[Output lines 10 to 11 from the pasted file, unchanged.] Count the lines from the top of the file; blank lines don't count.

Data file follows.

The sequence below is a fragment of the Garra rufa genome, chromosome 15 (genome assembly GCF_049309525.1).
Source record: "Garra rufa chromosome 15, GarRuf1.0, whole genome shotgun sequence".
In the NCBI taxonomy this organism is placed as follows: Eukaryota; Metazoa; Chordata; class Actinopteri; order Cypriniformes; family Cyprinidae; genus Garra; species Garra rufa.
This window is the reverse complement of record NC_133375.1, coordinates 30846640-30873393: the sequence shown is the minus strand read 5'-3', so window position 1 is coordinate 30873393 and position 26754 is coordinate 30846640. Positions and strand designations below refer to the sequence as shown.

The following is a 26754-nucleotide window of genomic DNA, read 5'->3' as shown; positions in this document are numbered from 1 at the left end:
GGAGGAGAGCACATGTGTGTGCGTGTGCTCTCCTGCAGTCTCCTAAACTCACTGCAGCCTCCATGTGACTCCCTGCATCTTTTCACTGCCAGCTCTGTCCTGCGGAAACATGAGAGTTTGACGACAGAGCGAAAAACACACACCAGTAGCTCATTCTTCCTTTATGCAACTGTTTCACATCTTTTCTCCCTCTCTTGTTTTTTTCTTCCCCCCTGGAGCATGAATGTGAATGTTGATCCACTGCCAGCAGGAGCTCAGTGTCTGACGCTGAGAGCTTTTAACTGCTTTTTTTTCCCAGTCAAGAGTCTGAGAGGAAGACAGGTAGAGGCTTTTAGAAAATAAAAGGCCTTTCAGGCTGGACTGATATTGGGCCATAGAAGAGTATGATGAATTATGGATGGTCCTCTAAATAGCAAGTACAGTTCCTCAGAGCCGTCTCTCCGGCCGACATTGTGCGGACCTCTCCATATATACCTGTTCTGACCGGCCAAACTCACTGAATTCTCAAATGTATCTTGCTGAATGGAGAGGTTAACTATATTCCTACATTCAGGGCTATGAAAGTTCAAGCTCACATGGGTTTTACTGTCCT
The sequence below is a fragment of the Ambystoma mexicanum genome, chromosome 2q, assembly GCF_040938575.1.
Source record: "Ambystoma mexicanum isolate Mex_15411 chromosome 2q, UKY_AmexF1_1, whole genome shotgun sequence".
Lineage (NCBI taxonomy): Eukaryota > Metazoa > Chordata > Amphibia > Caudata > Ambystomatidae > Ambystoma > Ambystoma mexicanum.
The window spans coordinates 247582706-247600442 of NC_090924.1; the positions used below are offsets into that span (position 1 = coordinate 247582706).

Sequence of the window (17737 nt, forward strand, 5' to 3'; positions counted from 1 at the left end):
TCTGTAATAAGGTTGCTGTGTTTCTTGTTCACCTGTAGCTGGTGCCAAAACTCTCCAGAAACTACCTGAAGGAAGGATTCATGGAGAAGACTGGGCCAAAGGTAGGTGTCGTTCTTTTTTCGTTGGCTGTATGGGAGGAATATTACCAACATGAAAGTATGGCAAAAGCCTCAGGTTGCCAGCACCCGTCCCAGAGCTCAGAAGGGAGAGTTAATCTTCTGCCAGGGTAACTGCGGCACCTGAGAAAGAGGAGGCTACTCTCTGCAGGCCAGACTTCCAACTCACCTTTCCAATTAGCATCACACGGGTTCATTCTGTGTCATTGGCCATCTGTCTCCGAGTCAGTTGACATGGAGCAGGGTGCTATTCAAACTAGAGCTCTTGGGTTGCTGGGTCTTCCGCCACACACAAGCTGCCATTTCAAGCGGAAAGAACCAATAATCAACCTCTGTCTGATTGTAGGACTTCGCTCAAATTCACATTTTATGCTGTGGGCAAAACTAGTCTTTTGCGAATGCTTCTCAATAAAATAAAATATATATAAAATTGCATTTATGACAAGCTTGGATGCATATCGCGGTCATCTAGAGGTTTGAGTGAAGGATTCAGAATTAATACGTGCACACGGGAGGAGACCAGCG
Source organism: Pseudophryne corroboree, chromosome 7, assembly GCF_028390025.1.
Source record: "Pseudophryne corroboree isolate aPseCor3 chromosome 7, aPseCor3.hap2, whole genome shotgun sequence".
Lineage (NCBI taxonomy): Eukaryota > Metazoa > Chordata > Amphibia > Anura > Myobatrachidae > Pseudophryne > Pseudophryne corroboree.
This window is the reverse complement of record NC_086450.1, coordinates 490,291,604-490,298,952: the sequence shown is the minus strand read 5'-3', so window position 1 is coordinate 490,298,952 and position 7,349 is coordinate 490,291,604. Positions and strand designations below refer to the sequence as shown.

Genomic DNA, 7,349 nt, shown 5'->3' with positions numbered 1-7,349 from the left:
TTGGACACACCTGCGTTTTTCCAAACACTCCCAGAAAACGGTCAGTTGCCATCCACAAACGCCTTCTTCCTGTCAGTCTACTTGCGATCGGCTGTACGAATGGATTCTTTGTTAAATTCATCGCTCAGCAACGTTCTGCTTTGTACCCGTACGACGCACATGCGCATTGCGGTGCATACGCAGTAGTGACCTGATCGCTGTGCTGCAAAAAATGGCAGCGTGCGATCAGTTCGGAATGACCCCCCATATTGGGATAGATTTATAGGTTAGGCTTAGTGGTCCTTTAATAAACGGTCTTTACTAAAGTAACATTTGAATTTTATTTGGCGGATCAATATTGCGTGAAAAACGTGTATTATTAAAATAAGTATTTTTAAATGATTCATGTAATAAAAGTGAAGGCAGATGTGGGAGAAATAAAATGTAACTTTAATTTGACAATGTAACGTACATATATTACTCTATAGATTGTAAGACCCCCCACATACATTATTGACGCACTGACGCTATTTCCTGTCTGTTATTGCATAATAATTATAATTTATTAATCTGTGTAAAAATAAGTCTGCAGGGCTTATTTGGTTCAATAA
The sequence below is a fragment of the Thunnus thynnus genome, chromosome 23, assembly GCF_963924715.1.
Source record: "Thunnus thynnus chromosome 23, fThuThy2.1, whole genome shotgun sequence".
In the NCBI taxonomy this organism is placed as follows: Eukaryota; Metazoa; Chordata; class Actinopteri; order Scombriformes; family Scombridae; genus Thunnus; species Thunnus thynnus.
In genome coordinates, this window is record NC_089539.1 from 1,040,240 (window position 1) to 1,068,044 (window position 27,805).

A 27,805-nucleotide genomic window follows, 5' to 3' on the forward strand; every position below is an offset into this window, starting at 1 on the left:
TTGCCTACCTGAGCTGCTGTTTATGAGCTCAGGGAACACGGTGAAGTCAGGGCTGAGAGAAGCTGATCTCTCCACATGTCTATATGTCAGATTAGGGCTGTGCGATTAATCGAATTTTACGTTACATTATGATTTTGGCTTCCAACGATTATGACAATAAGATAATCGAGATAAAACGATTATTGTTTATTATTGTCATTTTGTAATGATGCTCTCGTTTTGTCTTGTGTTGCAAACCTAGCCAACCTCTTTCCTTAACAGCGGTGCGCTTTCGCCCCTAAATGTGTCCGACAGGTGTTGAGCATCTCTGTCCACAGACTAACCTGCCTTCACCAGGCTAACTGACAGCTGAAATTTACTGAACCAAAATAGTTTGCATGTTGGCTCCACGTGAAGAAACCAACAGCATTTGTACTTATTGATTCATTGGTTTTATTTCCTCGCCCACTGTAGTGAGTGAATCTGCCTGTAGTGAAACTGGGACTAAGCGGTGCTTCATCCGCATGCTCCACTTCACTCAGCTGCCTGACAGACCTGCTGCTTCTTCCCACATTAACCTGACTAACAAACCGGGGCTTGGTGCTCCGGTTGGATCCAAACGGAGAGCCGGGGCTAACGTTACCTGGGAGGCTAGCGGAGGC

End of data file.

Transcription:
The window spans coordinates 247582706-247600442 of NC_090924.1; the positions used below are offsets into that span (position 1 = coordinate 247582706).

Sequence of the window (17737 nt, forward strand, 5' to 3'; positions counted from 1 at the left end):